Barnes TTSX & TSX

Totsy

Well-Known Member
Do these bullets behave like normal soft points on a deer? Also, are they longer for a given weight compared to lead core? Is there much variation on how the different calibres/weights behave i.e fragmentation in faster cal.?
 

NellyT

Well-Known Member
I don't use them but the idea is they do NOT fragment, open up into a petal and retain almost all weight compared to soft point etc.. also expensive.
 

stubear

Well-Known Member
The other thing to bear in mind is that monolithic bullets are not allowed on certain ranges (for example Bisley does not allow them, though I had heard a whisper you can use them at the BSRA - I'd need to check on that though). I'm also pretty sure monolithics are not allowed on MOD ranges either. This is all due to the ricochet risk, and having solid lumps of copper in the sandbank at the butts which other rounds could hit and ping out.

I'm not sure if the ban stands on every range but its worth considering if you're planning on some range time to get used to your kit.

There is also a consideration around the game you are going after. I've not used monolithics myself but have read that some (such as the Hornady GMX) are very hard and possibly dont expand properly in small thin skinned game, or unless the velocity is very high, meaning these bullets are better suited to heavier tougher animals like boar.

If its controlled expansion you're after then you might find bullets like the Partition, Interbond or Accubond are an option as they designed to still expand well in smaller game whilst maintaining good weight retention in bigger beasts.
 

srvet

Well-Known Member
I have been using TSX and TTSX bullets for years and have shot deer with a variety of calibres from 22/250 to 308 and 7 rem mag. A close friend has used them extensively in 6.5 with good success. The bullets expand rapidly and work in a predictable manner that is in my hands extremely effective. I see fewer runners than with lead core bullets however I do believe that you need to consider the differing performance envelopes compared to lead core bullets. The thing to remember is that for optimal performance the impact velocity needs to be relatively higher than lead core bullets. The best way to achieve this is to use light for calibre bullets pushed quite fast and keep ranges sensible (sub 250). What I get in return is deer that drop right where they stand with minimal meat damage. I understand that the Fox bullets from Ed Bewsher achieve something very similar and these are readily available. My favourite bullet in 308 is the 130g TTSX and the 120g TTSX in the 7mm. These penetrate really well so you don’t need a heavier bullet. Accuracy is excellent in all my rifles. What’s not to like?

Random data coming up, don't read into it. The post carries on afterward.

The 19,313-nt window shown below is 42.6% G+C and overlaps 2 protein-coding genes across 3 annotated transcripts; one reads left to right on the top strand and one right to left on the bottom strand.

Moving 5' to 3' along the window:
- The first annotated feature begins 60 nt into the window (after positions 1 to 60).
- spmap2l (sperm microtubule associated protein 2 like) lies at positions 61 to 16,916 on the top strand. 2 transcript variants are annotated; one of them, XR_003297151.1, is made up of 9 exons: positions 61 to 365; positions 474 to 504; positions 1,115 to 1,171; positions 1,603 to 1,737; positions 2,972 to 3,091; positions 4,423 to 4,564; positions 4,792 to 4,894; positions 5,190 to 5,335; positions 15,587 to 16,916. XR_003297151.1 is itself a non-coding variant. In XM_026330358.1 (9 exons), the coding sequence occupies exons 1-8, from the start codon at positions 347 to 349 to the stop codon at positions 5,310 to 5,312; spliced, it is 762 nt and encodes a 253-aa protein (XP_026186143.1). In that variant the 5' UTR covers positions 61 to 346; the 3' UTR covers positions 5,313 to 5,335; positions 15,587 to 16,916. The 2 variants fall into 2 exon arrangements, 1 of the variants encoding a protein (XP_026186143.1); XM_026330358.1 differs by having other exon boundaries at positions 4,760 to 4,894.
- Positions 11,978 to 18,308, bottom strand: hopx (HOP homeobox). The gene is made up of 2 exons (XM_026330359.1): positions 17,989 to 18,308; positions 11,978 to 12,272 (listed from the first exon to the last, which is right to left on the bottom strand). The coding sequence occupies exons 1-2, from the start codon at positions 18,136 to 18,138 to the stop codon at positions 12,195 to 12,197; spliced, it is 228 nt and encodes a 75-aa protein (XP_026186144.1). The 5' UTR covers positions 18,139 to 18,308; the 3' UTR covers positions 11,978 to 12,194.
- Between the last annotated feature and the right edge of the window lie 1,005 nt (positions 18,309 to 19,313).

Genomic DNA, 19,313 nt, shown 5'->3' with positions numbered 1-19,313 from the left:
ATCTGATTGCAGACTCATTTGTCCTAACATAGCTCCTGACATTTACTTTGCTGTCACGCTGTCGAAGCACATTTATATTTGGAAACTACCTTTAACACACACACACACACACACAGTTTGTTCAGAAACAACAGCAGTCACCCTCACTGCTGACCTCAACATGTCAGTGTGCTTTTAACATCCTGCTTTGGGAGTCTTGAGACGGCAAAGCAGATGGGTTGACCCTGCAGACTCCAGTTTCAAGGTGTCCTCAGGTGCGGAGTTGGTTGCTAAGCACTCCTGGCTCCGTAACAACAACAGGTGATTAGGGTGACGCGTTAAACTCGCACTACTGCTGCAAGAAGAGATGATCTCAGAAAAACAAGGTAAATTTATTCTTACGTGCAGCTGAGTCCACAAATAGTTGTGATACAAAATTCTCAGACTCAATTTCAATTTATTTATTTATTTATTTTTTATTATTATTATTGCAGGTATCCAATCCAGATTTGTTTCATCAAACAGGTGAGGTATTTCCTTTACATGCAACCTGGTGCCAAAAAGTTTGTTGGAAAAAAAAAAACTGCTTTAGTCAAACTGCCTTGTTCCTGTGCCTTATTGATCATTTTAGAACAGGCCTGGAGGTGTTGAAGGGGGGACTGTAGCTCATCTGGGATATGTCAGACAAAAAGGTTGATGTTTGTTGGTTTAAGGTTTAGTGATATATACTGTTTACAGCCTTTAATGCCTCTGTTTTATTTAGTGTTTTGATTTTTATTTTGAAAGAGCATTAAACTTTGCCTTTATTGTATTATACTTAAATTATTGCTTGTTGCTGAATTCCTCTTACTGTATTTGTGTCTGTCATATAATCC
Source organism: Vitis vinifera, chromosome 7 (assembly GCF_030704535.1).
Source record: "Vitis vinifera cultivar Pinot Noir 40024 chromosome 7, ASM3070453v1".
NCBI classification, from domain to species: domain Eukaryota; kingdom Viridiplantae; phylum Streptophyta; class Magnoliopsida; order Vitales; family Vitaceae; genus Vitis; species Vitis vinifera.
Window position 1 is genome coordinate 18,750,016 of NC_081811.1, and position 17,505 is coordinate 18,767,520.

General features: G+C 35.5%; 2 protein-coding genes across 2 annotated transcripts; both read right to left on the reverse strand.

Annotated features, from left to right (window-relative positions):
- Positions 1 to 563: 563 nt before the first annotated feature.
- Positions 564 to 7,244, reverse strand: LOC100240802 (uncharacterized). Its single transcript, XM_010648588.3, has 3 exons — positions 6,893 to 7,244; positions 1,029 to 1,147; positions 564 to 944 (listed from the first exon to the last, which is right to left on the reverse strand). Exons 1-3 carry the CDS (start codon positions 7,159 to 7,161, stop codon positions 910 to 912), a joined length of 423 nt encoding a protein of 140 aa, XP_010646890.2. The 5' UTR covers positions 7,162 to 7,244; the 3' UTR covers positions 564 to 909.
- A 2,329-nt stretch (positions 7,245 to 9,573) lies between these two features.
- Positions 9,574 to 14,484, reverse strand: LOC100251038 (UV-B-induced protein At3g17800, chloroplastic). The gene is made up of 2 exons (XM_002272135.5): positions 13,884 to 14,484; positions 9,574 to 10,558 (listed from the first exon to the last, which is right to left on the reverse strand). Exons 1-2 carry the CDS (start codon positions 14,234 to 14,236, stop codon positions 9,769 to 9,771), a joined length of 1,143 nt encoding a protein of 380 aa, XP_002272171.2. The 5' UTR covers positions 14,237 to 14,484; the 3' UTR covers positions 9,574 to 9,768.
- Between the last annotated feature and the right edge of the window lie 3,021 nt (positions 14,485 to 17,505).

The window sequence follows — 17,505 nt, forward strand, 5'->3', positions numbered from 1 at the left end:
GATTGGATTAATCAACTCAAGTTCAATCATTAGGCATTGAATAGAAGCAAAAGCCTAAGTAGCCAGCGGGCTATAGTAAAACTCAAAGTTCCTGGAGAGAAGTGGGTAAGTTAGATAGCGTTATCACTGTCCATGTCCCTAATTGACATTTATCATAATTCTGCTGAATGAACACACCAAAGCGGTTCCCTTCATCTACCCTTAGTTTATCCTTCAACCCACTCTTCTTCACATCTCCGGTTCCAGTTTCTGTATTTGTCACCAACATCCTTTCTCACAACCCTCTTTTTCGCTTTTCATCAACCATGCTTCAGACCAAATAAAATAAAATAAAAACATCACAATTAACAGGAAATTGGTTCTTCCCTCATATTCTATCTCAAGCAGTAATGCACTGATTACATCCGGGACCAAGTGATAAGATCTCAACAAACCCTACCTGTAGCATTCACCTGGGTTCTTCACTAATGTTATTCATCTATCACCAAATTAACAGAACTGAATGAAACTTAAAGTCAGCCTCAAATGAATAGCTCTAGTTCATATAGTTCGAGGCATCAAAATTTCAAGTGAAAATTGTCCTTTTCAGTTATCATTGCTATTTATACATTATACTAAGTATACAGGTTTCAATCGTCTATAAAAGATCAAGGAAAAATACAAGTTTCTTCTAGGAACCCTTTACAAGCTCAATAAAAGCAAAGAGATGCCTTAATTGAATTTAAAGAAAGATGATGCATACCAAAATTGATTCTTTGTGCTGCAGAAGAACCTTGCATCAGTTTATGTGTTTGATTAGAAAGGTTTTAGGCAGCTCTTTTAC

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This is a group with the 120g TTSX from the Rem mag
 

deerwarden

Well-Known Member
I used Barnes TTX 130 gn bullets in my 270 in Africa several times, they drill trough bone and flesh and left an exit hole on the rear side on the smaller plains game. On wildebeest etc, they drilled through the chest cavity and ended up on the far side of the beast just under the skin. I took 11 animals one year up to 400yds with no bullet failure whatsoever, no runners just 10-15 yds then they went down, the S.A. P.H. was very impressed with them. I have had a ricochet's here in the U.K. on a large estate, the bullet went right through the deer and bounced off a log. deerwarden
 

Rider

Well-Known Member
.... they drill trough bone and flesh ....
A frequent myth. Consider a 10" or 12" twist on your barrel, which are quite common. This means the bullet will make one full turn while travelling over 10 or 12 inches. How wide is a deer?